Evaluation of biochemical evidence of congenital nutritional myopathy in two-week prepartum fetuses from selenium-deficient ewes

Ahmed Hamliri From the Department of Pharmacology, Toxicology and Biochemistry, Institut Agronomique et Vétérinaire, Hassan II, Rabat, Morocco (Hamliri, Johnson, Kessabi) and the Department of Large Animal Clinical Sciences, College of Veterinary Medicine, University of Minnesota, St Paul, MN 55108 (Olson).

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William G. Olson From the Department of Pharmacology, Toxicology and Biochemistry, Institut Agronomique et Vétérinaire, Hassan II, Rabat, Morocco (Hamliri, Johnson, Kessabi) and the Department of Large Animal Clinical Sciences, College of Veterinary Medicine, University of Minnesota, St Paul, MN 55108 (Olson).

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Donald W. Johnson From the Department of Pharmacology, Toxicology and Biochemistry, Institut Agronomique et Vétérinaire, Hassan II, Rabat, Morocco (Hamliri, Johnson, Kessabi) and the Department of Large Animal Clinical Sciences, College of Veterinary Medicine, University of Minnesota, St Paul, MN 55108 (Olson).

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Mimoun Kessabi From the Department of Pharmacology, Toxicology and Biochemistry, Institut Agronomique et Vétérinaire, Hassan II, Rabat, Morocco (Hamliri, Johnson, Kessabi) and the Department of Large Animal Clinical Sciences, College of Veterinary Medicine, University of Minnesota, St Paul, MN 55108 (Olson).

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SUMMARY

Muscle damage attributable to selenium (Se)/vitamin E deficiencies is known to develop at birth or later in lambs. The purpose of this study was to determine whether and when muscle damage develops in utero. Thirty pregnant ewes maintained on Se-deficient forages from birth were allotted to 3 equal groups. Half of each group was given a single im injection of 0.056 mg of Se/kg of body weight, 1 month before parturition. At 3 weeks before parturition, cesarean section-derived fetuses from Se-deficient ewes did not have evidence of muscle damage. At 2 weeks before parturition, fetuses from Se-deficient ewes had biochemical evidence of congenital nutritional myopathy, as evidenced by low blood Se concentration (P < 0.05) and by increased plasma creatine kinase (P < 0.001) and lactate dehydrogenase (P < 0.01) activities, compared with fetuses from Se-treated ewes. Thus, for optimal protection of fetuses and newborn lambs in Se-deficient areas, Se should be administered to ewes at least 1 month before parturition.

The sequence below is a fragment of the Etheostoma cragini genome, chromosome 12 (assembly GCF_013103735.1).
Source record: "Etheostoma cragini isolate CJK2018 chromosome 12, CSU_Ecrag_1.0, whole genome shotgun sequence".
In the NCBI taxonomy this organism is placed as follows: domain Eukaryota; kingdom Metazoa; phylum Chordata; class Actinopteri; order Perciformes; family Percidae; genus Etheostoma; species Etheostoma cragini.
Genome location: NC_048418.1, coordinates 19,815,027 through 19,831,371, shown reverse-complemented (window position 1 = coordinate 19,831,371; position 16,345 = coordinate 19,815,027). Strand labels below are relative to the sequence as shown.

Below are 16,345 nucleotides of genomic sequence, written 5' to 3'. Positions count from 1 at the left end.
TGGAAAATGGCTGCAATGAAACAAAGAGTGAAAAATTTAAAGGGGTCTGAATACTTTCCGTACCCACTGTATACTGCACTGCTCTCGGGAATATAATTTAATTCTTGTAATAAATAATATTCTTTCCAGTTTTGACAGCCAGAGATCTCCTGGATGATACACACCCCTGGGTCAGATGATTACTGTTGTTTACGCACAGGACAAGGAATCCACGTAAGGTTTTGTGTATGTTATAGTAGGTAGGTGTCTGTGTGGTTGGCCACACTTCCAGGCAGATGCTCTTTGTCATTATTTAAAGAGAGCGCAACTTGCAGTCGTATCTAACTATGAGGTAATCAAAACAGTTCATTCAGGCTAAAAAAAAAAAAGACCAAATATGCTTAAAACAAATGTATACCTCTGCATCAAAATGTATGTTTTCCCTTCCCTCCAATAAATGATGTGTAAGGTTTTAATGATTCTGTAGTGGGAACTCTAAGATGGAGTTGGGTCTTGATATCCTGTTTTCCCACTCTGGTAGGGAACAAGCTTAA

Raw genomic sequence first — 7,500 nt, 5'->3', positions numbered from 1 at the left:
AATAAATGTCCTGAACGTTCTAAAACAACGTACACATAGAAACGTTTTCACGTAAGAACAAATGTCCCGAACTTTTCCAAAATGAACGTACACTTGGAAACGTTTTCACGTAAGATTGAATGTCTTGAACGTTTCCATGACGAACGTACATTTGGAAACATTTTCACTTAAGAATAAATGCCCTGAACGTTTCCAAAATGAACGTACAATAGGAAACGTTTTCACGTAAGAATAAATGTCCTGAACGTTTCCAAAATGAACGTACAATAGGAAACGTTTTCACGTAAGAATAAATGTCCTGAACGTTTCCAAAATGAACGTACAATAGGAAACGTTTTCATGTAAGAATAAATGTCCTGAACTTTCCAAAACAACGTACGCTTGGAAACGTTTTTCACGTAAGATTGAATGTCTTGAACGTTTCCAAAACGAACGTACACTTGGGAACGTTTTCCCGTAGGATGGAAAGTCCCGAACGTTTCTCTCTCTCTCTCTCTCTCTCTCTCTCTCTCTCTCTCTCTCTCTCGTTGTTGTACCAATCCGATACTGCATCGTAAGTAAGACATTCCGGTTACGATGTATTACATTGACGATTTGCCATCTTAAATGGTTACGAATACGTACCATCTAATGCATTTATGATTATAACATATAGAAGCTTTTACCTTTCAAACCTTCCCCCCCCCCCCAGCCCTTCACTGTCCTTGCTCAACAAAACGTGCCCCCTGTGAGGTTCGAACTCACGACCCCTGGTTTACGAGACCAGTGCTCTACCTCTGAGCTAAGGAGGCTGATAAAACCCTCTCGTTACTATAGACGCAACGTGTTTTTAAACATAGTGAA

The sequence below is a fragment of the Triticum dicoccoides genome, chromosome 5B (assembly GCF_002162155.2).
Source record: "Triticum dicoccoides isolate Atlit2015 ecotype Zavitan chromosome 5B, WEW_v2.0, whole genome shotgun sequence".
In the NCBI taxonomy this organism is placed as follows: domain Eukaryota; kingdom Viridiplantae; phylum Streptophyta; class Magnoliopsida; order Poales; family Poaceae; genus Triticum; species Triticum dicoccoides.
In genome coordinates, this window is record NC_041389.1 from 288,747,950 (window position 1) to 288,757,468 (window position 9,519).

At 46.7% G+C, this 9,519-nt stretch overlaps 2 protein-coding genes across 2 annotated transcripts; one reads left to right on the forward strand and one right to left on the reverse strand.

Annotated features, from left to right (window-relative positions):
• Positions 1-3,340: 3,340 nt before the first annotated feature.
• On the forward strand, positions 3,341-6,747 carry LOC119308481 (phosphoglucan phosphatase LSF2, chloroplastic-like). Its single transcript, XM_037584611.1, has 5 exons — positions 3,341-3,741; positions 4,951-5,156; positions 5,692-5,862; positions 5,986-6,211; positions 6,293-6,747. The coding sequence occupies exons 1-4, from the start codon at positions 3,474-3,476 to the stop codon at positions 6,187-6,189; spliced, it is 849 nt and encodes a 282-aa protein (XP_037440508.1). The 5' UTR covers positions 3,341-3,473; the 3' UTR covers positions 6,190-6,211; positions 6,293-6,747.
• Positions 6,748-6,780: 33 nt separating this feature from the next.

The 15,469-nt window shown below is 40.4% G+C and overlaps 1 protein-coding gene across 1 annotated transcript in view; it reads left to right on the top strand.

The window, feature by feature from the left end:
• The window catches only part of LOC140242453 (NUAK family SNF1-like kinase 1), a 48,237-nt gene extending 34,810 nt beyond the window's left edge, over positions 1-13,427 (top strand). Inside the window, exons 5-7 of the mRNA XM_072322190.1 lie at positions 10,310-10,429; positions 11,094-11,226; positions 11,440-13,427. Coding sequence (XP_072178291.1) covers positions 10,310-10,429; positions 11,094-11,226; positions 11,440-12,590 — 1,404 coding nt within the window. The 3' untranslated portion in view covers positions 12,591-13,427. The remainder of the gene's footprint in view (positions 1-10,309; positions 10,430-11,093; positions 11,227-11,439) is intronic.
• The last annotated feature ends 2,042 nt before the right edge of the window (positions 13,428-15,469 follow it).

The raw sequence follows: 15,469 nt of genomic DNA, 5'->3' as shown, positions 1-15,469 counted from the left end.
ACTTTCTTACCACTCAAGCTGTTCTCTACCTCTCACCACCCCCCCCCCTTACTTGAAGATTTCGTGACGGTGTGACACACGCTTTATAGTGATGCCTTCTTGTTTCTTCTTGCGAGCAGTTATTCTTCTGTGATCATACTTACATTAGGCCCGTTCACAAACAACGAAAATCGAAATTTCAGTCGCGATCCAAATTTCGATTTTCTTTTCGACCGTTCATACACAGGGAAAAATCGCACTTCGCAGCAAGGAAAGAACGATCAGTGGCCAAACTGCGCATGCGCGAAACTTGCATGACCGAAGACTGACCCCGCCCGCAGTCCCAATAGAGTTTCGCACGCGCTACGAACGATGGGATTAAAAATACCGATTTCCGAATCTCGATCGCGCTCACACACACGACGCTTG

SUMMARY

Muscle damage attributable to selenium (Se)/vitamin E deficiencies is known to develop at birth or later in lambs. The purpose of this study was to determine whether and when muscle damage develops in utero. Thirty pregnant ewes maintained on Se-deficient forages from birth were allotted to 3 equal groups. Half of each group was given a single im injection of 0.056 mg of Se/kg of body weight, 1 month before parturition. At 3 weeks before parturition, cesarean section-derived fetuses from Se-deficient ewes did not have evidence of muscle damage. At 2 weeks before parturition, fetuses from Se-deficient ewes had biochemical evidence of congenital nutritional myopathy, as evidenced by low blood Se concentration (P < 0.05) and by increased plasma creatine kinase (P < 0.001) and lactate dehydrogenase (P < 0.01) activities, compared with fetuses from Se-treated ewes. Thus, for optimal protection of fetuses and newborn lambs in Se-deficient areas, Se should be administered to ewes at least 1 month before parturition.

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